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Lyrical Texture: Generative Strategies for Poets

All Levels | The focus of this class is lyrical texture. This may include developing sonic patterns, tactile landscapes, and compelling juxtapositions. Students will generate new poems and incorporate strategies to revise existing work. Methods include generative experiments and prompts,…

Course Type: 2 Sessions  |   Instructor: Laura Da'

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Start Date: 01/24/2021 – 1:10 pm
2 seats available

Laura Da'

Laura Da’ is a poet and teacher. A lifetime resident of the Pacific Northwest, Da’ studied creative writing at the University of Washington and The Institute of American Indian Arts. Da’ is Eastern Shawnee. She is a recipient of fellowships from the Native Arts and Cultures Foundation, Artist Trust, Hugo House, and the Jack Straw Writers Program. Her first book, Tributaries, won the 2016 American Book Award. Her newest book is Instruments of the True Measure (University of Arizona Press, 2018).

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A Wrinkle in Time: How to Embrace Your Chronology and Tell the Story Straight

All Levels | One of the central struggles in storytelling is that human beings are, in essence, time travelers. We live in the past of our memories and the future of our hopes. Thus, when we tell stories, we often…

Course Type: 1 Session  |   Instructor: Steve Almond

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Start Date: 01/25/2021 – 5:00 pm
This class is full

Steve Almond

Steve Almond is the author of ten books of fiction and non-fiction, including the New York Times bestsellers Candyfreak and Against Football. His forthcoming book is William Stoner and the Battle for the Inner Life. Steve's short stories have appeared in the Best American Short Stories and Pushcart Prize anthologies. His essays have appeared in the New York Times Magazine and elsewhere. For many years, he hosted the Dear Sugars podcast with Cheryl Strayed.

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Astonishing Experiences

All Levels | The purpose of this workshop is to help participants find the right words and poetic techniques to relate an astonishing experience. What kind of astonishment the student has experienced will not be furnished; please arrive to this…

Course Type: 1 Session  |   Instructor: Ed Skoog

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Start Date: 01/25/2021 – 6:00 pm

Ed Skoog

Ed Skoog is the author of four books of poems, most recently Travelers Leaving for the City (Copper Canyon Press, 2020). His poems have appeared in The New Yorker, Harper’s, The New Republic and elsewhere. He is a former writer-in-residence at Hugo House.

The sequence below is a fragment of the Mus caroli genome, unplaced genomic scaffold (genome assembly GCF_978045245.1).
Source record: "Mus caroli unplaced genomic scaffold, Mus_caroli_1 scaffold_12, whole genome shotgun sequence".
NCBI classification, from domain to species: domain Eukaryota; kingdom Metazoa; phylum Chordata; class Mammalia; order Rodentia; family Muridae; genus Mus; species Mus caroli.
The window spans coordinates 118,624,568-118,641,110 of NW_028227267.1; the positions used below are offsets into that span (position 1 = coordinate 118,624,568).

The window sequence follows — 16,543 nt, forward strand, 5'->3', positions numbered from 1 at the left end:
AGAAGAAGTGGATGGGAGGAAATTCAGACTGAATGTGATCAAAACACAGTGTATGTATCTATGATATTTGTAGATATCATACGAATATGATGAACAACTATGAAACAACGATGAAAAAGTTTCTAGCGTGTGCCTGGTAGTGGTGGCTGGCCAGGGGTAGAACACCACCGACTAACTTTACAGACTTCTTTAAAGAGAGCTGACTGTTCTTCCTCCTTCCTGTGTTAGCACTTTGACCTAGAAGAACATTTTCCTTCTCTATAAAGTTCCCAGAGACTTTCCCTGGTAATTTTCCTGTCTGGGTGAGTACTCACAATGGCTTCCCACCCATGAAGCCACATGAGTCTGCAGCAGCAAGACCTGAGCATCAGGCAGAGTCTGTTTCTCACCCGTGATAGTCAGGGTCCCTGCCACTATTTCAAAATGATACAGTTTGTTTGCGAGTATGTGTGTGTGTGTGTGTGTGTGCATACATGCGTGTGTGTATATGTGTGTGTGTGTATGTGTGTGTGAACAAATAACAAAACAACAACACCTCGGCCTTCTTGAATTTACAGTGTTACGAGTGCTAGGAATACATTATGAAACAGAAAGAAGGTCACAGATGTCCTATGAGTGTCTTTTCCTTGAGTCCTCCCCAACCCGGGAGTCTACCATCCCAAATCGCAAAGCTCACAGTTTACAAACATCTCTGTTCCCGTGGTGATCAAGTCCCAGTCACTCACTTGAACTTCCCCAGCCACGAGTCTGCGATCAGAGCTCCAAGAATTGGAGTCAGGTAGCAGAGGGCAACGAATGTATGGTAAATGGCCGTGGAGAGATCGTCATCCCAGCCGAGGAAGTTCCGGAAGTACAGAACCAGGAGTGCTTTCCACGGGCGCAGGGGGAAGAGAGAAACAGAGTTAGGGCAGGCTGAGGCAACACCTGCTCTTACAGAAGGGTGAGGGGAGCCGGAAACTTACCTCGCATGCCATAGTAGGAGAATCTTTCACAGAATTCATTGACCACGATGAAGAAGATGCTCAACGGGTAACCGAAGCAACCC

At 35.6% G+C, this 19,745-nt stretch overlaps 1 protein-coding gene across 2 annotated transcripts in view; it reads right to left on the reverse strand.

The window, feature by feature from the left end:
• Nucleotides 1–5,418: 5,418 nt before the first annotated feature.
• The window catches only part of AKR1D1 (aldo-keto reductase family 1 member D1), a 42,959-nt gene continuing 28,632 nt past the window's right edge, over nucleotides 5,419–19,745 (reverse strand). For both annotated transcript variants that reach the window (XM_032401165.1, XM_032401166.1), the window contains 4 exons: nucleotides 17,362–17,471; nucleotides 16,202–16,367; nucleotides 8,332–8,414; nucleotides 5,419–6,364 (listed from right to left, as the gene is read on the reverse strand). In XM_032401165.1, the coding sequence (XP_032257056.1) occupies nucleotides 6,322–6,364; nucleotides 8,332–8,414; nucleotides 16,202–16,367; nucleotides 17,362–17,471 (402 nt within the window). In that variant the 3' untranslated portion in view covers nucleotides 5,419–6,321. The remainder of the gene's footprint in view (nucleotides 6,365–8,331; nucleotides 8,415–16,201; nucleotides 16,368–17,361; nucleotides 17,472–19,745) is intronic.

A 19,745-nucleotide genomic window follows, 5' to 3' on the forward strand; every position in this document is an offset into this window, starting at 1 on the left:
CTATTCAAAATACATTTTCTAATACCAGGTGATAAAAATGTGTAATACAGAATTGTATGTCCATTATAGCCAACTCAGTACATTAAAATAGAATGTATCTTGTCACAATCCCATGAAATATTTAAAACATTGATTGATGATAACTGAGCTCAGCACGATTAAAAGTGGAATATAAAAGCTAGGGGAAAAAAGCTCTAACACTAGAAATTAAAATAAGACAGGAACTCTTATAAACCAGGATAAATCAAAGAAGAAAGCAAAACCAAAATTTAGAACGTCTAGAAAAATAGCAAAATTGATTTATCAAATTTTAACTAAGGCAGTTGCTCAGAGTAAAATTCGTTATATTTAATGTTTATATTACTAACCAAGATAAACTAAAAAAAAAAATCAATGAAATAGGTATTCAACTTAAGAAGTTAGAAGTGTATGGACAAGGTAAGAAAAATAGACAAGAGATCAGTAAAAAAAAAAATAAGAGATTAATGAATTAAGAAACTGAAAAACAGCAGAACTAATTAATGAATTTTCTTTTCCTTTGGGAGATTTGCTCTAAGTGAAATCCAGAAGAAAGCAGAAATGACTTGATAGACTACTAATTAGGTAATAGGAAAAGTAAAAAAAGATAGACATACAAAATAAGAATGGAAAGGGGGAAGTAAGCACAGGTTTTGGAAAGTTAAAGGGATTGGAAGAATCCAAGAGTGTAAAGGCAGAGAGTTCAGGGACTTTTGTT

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Fiction III

This course will build on craft learned in Fiction I and II. Students can expect readings from Dogeaters by Jessica Hagedorn, craft discussions, and frequent workshops. Weekly discussions and practice exercises will include inciting incidents, managing psychic distance, voice, characters’…

Course Type: 10 Sessions  |   Instructor: Scott Driscoll

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Start Date: 01/25/2021 – 7:10 pm

Scott Driscoll

Scott Driscoll is an award-winning instructor (UW, Educational Outreach award for Excellence in Teaching in the Arts and Humanities 2006), and his debut novel, Better You Go Home, was selected as the Foreword Reviews First Book Contest winner. He was the 1989 winner of the University of Washington’s Milliman Award for Fiction.

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Love, Grief & Heartache

All Levels | In this course, we will dig deep and write candidly about our most intimate relationships, whether with family, lovers, old wounds, or ourselves. Each week we will read essays/memoirs by writers like Terese Mailhot, Deborah Levy, and…

Course Type: 8 Sessions  |   Instructor: Anne Liu Kellor

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Start Date: 01/28/2021 – 7:10 pm
This class is full

Anne Liu Kellor

Anne Liu Kellor’s essays have appeared in Longreads, The New England Review, Entropy, Fourth Genre, Normal School, Vela Magazine, Literary Mama, The International Examiner, and more. She has been awarded grants and residencies from Seventh Wave, Hedgebrook, Jack Straw, 4Culture, and Hypatia-in-the-Woods. Her memoir, Heart Radical, is forthcoming in 2021.